While there are certainly other driving forces that have culminated in the growth and adoption of these products, I’d argue that a lot of it can be attributed to the rise of Snowflake / BigQuery / RedShift as the first data platforms built for the cloud. Snowflake in particular, offered an opportunity to completely reinvent the SQL data warehouse with its unique elastic architecture that “physically separates and logically integrates compute and storage” and one that can easily scale up and down. Today, we are seeing a whole new ecosystem of cloud-native tools built around or directly on top of Snowflake in the so-called “modern data stack.” These categories include data observability (Bigeye, Monte Carlo Data), lineage / catalog (Atlan, Stemma), data activation (Hightouch and Census), predictive analytics (Continual), data app builders (Hex), metrics layers (Transform, Trace), and business intelligence / dashboarding (Omni, Preset) and more. 

Now, in mid 2022, we are sailing through yet another wave in data warehousing transformation where today’s top engineering limitations are largely centered around manipulating data at instant query times in order to unlock more value out of data. It almost feels like every shift in data warehousing is just people wanting to do even more with their data. From my conversations with data infrastructure practitioners, I’m finding that many organizations are starting to ideate on potential solutions for architecting real-time data workflows that could power large scale analytics apps and enable interactive data experiences. While not everyone has urgent use cases for fetching data in “real-time,” there is certainly a growing awareness around all that you can potentially do with your data if you’re able to instantly query and analyze it (e.g. powering interactive dashboards, data apps, enabling multi-stakeholder, live engagement with the data, etc.).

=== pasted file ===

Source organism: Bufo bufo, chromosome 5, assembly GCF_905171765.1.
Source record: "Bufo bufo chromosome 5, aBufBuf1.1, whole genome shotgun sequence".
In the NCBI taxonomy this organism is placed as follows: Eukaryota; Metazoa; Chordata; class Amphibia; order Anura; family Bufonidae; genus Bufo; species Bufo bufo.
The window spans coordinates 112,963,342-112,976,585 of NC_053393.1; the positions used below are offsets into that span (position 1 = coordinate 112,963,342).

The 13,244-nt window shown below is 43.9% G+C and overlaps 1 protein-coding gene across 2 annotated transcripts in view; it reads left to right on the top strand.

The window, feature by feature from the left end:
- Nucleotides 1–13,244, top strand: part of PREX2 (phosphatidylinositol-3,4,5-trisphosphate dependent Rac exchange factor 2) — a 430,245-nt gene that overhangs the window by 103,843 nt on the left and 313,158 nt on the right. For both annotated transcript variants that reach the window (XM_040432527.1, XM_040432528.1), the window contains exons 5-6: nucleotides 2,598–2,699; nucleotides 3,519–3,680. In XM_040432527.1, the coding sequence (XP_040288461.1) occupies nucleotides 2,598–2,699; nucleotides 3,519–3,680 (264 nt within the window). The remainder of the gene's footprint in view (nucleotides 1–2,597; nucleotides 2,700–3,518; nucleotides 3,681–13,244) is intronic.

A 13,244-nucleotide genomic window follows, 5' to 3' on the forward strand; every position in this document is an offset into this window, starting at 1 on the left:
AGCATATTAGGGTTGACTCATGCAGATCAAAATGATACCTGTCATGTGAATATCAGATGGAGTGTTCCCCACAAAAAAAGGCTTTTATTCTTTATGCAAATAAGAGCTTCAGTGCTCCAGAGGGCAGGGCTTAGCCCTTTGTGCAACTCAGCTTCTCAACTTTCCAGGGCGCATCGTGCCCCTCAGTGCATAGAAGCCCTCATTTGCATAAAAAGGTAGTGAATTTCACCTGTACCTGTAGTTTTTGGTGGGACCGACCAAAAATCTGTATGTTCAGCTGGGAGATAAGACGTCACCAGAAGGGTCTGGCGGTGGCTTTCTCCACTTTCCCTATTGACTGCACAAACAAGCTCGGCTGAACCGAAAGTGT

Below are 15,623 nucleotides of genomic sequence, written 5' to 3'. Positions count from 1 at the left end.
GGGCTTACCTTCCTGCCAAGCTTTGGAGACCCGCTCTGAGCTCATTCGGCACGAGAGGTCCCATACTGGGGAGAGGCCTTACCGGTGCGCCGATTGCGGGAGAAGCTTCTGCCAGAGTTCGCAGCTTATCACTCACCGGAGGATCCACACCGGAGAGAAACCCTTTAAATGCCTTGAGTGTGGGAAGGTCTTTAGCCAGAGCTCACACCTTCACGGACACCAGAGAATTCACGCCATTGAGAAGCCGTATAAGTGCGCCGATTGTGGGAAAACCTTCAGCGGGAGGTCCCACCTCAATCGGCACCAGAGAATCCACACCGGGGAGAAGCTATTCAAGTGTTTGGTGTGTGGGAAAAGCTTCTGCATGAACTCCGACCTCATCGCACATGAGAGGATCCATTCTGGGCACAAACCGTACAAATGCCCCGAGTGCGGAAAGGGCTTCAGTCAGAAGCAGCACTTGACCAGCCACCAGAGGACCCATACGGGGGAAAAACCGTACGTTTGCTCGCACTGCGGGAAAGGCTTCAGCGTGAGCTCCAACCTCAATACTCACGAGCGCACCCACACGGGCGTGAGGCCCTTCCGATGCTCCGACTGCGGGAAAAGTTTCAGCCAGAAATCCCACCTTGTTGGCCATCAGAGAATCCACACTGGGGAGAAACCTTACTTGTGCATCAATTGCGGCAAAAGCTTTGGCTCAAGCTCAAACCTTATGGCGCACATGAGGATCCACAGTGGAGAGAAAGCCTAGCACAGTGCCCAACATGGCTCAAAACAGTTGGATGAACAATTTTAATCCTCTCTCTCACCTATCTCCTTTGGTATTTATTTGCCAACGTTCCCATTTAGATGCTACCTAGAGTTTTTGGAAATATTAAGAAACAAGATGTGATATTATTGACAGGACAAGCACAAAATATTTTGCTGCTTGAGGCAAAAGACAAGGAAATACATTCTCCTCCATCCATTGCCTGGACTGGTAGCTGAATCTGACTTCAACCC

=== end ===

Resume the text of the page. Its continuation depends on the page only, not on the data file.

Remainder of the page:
In response to these technical hurdles, it’s interesting to see Snowflake now doubling down on fortifying its streaming capabilities. Recent offerings from Snowflake show that the cloud data warehouse as we know it now offers significant scope for building better interoperability between batch and streaming data and unlocking newer querying and analytic capabilities. In fact, this concept of a newer and more evolved data warehouse built for the batch-stream world has been in motion for a while now, with products such as Materialize, SingleStore, Imply, Onehouse, Deltastream, RockSet and more making their way into the database market. 

While the market for unified batch and stream databases is still nascent, I'm excited to watch this space grow as I anticipate newer categories of tooling specific to the streaming stack. In particular, I have my eyes on:

  • Database management
  • Data pre-processing & pipelining
  • Data quality and observability
  • Machine Learning